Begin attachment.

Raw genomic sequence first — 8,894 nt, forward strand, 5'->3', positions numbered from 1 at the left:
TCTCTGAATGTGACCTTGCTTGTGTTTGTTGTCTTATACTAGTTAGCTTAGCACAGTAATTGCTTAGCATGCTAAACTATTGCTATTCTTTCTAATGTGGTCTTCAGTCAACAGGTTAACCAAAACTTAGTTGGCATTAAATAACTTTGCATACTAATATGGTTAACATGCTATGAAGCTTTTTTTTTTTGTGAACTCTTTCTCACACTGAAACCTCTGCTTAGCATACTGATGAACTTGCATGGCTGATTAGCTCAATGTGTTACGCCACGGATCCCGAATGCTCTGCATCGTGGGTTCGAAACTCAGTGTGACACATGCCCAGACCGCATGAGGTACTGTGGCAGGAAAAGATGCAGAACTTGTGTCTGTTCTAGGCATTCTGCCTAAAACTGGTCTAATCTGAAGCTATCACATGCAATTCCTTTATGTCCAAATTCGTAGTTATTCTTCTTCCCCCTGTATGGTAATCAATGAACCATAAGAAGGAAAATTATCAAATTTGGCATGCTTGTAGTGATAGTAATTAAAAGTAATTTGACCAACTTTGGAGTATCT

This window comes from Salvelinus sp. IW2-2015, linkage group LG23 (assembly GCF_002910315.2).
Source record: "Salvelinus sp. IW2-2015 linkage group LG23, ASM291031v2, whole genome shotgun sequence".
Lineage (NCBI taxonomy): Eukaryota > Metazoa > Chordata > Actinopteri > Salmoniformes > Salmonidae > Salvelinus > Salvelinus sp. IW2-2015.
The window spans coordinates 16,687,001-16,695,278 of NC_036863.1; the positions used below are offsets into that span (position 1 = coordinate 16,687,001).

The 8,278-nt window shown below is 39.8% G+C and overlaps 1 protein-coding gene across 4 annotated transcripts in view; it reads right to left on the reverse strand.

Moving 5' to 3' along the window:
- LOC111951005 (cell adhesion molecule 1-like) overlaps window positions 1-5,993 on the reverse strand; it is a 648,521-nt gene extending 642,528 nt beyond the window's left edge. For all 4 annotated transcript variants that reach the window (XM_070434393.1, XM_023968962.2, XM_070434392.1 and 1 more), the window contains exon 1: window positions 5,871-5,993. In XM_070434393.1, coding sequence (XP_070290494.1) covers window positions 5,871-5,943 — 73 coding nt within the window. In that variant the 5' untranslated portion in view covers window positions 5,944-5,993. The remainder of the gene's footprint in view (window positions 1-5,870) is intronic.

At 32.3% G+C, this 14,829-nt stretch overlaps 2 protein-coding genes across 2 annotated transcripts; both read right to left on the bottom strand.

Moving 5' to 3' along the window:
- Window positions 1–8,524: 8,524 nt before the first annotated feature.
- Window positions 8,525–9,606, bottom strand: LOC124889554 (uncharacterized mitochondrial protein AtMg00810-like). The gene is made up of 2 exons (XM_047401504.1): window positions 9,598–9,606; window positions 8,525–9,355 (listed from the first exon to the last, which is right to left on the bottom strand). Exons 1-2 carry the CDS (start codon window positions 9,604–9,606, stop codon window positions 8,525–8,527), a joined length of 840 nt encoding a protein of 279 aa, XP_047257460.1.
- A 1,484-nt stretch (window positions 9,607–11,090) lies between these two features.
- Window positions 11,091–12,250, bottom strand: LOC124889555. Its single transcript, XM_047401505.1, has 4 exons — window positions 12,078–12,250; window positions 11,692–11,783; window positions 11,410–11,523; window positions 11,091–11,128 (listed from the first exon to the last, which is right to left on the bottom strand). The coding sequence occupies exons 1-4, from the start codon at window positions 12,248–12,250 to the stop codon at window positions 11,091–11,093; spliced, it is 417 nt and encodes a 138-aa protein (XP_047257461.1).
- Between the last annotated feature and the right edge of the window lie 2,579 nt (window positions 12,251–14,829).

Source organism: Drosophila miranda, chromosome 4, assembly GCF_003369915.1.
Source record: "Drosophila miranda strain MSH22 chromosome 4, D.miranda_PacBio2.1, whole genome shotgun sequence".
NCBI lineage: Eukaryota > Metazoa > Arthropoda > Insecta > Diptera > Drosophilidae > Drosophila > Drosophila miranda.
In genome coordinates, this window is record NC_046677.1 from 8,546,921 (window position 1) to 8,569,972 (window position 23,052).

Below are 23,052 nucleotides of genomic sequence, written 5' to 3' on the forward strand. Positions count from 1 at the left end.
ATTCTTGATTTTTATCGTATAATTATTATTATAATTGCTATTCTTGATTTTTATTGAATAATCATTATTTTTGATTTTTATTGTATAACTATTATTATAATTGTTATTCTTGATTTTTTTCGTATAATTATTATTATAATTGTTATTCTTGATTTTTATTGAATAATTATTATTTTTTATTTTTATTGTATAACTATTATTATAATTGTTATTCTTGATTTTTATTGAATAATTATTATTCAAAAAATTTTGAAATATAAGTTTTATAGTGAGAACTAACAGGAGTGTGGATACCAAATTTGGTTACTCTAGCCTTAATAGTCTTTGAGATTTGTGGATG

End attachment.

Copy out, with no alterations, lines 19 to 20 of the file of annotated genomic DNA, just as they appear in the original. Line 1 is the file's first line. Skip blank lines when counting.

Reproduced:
NCBI lineage: Eukaryota > Metazoa > Arthropoda > Insecta > Diptera > Drosophilidae > Drosophila > Drosophila miranda.
In genome coordinates, this window is record NC_046677.1 from 8,546,921 (window position 1) to 8,569,972 (window position 23,052).